8 For a comparative survey of the different codes of rules for bhikkhunīs see Chatsumarn Kabilsingh 1984: A Comparative Study of Bhikkhunī Pāṭimokkha, Delhi: Chaukhambha Orientalia.
9 See Jin-il Chung and Petra Kieffer-Pülz 1977: “The karmavācanās for the Determination of sīmā and ticīvareṇa avippavāsa”, in Dharmadūta, Mélanges offerts au vénérable Thích Huyên-Vi à l’occasion de son soixante-dixième anniversaire, bhikkhu T. Dhammaratana and bhikkhu Pāsādika (ed.), 13–55, Paris: Édition You-Feng.
10 The same holds for the nun traditions in Cambodia and Laos.
11 See, e.g., Monica Lindberg Falk 2007: Making Fields of Merit, Buddhist Female Ascetics and Gendered Orders in Thailand, Copenhagen: NIAS Press, and for further publications Anālayo 2013: “The Revival of the Bhikkhunī Order and the Decline of the Sāsana”, Journal of Buddhist Ethics, 20: 110–193.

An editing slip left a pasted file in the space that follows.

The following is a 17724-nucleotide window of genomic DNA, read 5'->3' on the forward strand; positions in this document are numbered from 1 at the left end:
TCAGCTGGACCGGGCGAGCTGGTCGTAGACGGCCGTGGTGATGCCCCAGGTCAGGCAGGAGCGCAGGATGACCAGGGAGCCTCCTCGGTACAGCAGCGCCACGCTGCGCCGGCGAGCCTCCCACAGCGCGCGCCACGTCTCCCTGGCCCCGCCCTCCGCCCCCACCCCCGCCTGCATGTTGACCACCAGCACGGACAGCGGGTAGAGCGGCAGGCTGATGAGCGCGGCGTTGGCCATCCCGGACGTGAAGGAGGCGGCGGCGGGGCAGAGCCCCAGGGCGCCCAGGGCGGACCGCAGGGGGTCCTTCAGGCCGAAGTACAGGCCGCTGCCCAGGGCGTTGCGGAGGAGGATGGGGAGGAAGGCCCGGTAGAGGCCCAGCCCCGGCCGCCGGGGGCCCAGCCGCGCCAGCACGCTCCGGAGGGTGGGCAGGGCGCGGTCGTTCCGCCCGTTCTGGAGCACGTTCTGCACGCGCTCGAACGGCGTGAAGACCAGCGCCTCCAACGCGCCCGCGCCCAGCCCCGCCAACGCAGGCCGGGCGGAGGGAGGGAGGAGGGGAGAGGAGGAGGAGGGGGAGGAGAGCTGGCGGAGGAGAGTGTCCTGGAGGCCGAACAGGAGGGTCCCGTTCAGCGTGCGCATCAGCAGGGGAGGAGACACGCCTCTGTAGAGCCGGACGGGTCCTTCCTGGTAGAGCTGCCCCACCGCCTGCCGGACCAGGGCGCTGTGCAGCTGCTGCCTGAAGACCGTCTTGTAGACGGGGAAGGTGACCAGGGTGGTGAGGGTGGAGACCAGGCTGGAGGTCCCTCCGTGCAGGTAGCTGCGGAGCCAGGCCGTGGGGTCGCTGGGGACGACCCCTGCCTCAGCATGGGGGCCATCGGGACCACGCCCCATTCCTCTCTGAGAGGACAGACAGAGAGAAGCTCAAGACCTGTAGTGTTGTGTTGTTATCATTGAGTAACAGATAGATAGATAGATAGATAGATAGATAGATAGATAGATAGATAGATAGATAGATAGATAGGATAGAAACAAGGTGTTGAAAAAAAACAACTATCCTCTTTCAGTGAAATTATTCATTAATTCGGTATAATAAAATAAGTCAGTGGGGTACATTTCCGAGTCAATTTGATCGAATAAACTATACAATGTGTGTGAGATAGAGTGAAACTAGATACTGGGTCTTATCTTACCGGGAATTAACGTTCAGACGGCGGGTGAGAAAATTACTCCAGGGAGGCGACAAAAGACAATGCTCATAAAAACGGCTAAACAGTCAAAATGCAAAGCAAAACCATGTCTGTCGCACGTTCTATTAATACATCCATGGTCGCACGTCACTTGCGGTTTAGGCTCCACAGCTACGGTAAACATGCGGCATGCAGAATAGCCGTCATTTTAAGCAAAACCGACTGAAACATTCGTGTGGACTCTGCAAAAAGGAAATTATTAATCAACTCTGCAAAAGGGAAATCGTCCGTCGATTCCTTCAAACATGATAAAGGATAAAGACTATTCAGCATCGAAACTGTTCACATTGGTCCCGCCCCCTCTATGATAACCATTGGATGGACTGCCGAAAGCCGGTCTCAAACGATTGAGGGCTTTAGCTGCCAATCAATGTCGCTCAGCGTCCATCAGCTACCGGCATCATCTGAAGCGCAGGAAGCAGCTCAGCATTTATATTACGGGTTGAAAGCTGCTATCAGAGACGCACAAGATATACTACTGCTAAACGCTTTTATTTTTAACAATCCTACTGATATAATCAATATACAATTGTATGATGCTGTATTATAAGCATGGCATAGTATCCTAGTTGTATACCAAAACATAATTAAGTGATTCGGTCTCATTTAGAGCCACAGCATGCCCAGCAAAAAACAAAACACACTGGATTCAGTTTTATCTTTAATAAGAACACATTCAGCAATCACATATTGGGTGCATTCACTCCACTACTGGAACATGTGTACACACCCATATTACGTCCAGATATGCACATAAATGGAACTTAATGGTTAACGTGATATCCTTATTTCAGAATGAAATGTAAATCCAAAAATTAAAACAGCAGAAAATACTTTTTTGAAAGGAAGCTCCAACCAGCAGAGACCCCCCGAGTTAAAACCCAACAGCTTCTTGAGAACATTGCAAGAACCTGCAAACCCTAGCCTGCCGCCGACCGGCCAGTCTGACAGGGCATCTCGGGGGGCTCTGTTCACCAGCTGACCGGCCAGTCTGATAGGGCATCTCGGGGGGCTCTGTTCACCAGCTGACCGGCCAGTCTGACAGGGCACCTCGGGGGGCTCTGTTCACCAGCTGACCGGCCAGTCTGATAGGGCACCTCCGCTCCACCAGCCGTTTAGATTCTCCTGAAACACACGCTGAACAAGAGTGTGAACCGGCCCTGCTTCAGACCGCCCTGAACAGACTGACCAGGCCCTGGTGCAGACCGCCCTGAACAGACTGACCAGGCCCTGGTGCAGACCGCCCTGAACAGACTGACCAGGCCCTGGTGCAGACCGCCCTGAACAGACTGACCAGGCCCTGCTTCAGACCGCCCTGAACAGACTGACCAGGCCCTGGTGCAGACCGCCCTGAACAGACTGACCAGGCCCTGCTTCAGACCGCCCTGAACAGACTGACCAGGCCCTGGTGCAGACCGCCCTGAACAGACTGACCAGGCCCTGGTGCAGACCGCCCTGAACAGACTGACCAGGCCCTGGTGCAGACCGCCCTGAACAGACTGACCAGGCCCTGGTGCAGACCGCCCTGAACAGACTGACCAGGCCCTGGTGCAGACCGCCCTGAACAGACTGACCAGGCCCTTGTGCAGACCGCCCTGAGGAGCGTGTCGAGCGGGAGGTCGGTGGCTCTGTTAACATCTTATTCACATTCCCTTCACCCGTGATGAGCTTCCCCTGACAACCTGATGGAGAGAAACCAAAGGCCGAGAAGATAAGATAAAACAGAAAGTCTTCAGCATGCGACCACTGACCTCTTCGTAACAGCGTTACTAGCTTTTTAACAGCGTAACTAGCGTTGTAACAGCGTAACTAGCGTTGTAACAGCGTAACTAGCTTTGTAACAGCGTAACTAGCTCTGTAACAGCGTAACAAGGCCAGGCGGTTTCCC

12 Vin III 237.
13 On the thila shin see, e.g., Hiroko Kawanami 2013: Renunciation and Empowerment of Buddhist Nuns in Myanmar-Burma, Building a Community of Female Faithful, Leiden: Brill. On the dasasil mātā see Nirmala S. Salgado 2013: Buddhist Nuns and Gendered Practice, In Search of the Female Renunciant, New York: Oxford University Press. For further publications see Anālayo 2013 (as in note 11).
14 For an account of the 1998 ordination see Yuchen Li 2000: “Ordination, Legitimacy and Sisterhood. The International Full Ordination Ceremony in Bodhgaya”, in Innovative Buddhist Women: Swimming Against the Stream, Karma Lekshe Tsomo (ed.) 168–198, Richmond, Surrey, UK: Curzon.